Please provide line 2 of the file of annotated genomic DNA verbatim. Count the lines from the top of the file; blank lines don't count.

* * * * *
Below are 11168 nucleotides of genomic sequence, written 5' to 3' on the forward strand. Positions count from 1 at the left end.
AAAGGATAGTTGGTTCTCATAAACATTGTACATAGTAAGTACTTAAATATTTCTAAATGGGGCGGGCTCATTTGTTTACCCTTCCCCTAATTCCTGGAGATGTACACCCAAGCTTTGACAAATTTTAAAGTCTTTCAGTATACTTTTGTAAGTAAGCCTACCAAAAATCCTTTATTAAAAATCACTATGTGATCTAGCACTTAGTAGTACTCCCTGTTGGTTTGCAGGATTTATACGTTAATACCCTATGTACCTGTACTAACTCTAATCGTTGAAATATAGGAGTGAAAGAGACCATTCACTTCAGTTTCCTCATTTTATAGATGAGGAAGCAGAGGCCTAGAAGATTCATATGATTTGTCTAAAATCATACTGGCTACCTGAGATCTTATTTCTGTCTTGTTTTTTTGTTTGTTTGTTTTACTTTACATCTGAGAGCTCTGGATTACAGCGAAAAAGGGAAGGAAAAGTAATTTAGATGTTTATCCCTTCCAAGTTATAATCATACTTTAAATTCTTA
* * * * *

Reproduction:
AAAGGATAGTTGGTTCTCATAAACATTGTACATAGTAAGTACTTAAATATTTCTAAATGGGGCGGGCTCATTTGTTTACCCTTCCCCTAATTCCTGGAGATGTACACCCAAGCTTTGACAAATTTTAAAGTCTTTCAGTATACTTTTGTAAGTAAGCCTACCAAAAATCCTTTATTAAAAATCACTATGTGATCTAGCACTTAGTAGTACTCCCTGTTGGTTTGCAGGATTTATACGTTAATACCCTATGTACCTGTACTAACTCTAATCGTTGAAATATAGGAGTGAAAGAGACCATTCACTTCAGTTTCCTCATTTTATAGATGAGGAAGCAGAGGCCTAGAAGATTCATATGATTTGTCTAAAATCATACTGGCTACCTGAGATCTTATTTCTGTCTTGTTTTTTTGTTTGTTTGTTTTACTTTACATCTGAGAGCTCTGGATTACAGCGAAAAAGGGAAGGAAAAGTAATTTAGATGTTTATCCCTTCCAAGTTATAATCATACTTTAAATTCTTA